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Can Fashion Move Towards a Circular Economy?
2 months ago
|
3 min read

What does circular economy mean and can it be implemented in the fashion industry? Will Andrews investigates the term and possible solutions such as peer-to-peer rental.

The Ellen MacArthur foundation, launched in 2010, has as its mission statement the intention to ‘accelerate the transition to a circular economy.’ Fashion falls within this scope: a whole section of its website and a large part of its research and collaborative work falls under ‘fashion and the circular economy.’ But what is circular fashion – and can it transform the fashion industry in a manner that might make it conducive to the planet’s environmental health?

At the core of all attempts to ‘green’ the fashion industry is an understanding of its escalating ecological damage. Escalating, because fashion’s shoddy environmental record is projected to get even worse. 20 million micro-fibres are expected to be released into the world’s oceans by 2050 if the industry continues on its current path. Fashion’s projected growth threatens serious social and ecological damage.

Hence the notion of a ‘circular economy’, championed as it is by many high-profile organisations and fashion industry insiders. The Ellen MacArthur Foundation has a handy video that outlines the basics of the economic model understood by circularity. A quick overview: circularity suggests a total reset of today’s industrial and manufacturing process that mimics the earth’s natural regenerative cycle. Unlike the current, linear system of production – which functions as repeated processes of manufacture, use and disposal – the ‘circular economy’ proposes a system based on a loop that is designed to extend a product’s lifetime and continually feed recycled resources back in. Single-use products will be no more.

With the contemporary ‘fast’ fashion industry largely relying on single- or rarely-used items, it’s unsurprising that arguments for a circular fashion are making waves. The UN’s fashion sustainability initiative, the UN Alliance For Sustainable Fashion, explicitly calls for and supports projects that promote ‘a non-toxic circular economy that promotes decent work.’ And moves towards circularity are already having a big impact on the way the fashion industry functions with re-sell companies like Vestiare Collective promoting recycling and reuse and brands like Swedish Stockings and MUD Jeans have installed take-back schemes.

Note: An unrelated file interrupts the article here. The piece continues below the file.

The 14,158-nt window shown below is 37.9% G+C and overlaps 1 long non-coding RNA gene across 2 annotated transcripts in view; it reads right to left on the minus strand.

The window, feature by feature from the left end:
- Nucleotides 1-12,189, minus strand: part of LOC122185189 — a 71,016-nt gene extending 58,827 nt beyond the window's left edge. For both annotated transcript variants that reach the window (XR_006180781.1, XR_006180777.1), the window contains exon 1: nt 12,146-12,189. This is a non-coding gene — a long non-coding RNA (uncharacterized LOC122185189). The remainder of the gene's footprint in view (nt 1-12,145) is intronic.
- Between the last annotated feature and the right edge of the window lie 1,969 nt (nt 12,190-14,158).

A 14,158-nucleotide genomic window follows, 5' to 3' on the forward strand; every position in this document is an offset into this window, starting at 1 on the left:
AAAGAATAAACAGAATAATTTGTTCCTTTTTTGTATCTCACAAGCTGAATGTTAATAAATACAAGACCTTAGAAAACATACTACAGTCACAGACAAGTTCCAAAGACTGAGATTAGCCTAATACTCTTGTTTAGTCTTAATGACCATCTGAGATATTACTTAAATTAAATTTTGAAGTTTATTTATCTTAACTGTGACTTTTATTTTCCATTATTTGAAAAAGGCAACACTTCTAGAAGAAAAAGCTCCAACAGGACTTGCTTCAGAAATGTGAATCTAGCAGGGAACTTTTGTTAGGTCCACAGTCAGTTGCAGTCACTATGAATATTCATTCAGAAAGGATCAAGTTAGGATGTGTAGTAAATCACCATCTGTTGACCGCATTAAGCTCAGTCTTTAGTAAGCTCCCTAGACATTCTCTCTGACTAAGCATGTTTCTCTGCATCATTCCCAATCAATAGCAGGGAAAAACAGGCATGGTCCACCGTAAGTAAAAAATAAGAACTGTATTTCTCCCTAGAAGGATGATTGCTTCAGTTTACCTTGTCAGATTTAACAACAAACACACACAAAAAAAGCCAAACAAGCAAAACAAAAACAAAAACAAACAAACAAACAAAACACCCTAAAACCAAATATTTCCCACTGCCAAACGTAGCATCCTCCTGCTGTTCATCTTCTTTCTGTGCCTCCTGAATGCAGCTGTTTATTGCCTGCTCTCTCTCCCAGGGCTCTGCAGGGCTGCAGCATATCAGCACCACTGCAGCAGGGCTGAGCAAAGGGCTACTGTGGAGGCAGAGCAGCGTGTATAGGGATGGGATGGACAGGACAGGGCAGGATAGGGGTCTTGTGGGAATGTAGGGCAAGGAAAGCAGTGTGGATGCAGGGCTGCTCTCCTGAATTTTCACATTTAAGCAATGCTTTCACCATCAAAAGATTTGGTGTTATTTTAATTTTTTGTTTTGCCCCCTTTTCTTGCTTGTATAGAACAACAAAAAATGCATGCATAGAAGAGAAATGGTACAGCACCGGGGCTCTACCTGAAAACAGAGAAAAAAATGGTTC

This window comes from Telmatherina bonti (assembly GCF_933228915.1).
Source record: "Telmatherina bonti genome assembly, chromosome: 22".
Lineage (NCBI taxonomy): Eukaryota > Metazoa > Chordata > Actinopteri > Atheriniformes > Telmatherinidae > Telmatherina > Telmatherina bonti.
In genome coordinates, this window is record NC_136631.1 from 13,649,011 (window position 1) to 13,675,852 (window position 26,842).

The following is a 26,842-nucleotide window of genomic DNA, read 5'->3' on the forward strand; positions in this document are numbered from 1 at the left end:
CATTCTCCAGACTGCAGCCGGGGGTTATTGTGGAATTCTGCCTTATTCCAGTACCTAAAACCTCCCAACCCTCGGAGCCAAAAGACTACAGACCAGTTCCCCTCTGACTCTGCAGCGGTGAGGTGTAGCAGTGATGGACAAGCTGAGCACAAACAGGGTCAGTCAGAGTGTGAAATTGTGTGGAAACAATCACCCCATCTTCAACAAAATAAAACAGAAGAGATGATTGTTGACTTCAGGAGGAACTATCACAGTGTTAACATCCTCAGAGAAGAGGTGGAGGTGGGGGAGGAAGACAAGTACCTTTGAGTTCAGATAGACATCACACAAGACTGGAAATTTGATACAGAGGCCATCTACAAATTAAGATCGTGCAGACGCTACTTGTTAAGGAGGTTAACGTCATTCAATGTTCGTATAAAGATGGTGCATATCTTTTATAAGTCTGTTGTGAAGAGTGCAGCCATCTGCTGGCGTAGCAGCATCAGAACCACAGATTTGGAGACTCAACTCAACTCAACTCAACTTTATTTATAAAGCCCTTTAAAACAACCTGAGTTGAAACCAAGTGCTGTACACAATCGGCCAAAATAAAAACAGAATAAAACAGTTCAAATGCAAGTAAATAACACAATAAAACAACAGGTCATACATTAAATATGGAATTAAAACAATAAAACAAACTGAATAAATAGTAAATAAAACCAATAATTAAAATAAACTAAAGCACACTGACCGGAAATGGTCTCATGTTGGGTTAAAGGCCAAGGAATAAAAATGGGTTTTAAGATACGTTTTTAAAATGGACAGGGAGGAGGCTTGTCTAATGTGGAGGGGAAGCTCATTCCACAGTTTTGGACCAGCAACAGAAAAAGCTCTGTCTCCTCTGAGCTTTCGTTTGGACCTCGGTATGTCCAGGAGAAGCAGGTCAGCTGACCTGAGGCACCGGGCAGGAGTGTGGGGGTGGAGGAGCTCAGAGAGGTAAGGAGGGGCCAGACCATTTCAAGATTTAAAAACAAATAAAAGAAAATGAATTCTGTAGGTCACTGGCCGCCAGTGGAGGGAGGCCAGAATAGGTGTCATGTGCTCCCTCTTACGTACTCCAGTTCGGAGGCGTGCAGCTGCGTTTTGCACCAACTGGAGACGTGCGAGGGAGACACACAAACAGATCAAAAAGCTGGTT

What does a circular fashion look like, then? Not only is a circular approach to the fashion industry designed to tackle fashion’s enormous carbon footprint, its wasteful disposal culture and deleterious approach to the resources, it also aims to revolutionise fashion for the good. The Ellen MacArthur Foundation holds that circular fashion can increase the availability of high-quality items, promote their continued use and work in a regenerative and climate-conscious manner. No wonder so many are getting on board.

But moves towards circularity, while cautiously welcomed, have also been heavily criticised. As Gulnaz Khasainova noted in Forbes this past June, while moves towards the implementation of a circular economy does serve to make the fashion industry more sustainable, they are far from enough. Not only are not enough major fashion brands interested in far-reaching sustainability practices, projected growth rates for the fashion industry means that circularity within textile manufacture will not halt fashion’s planet-destroying tactics. Khasainova calls for a serious slowing-down within the industry, a move away from multiple seasons and excessive overproduction and towards a fashion constituted by repeated wear and pared-back manufacture.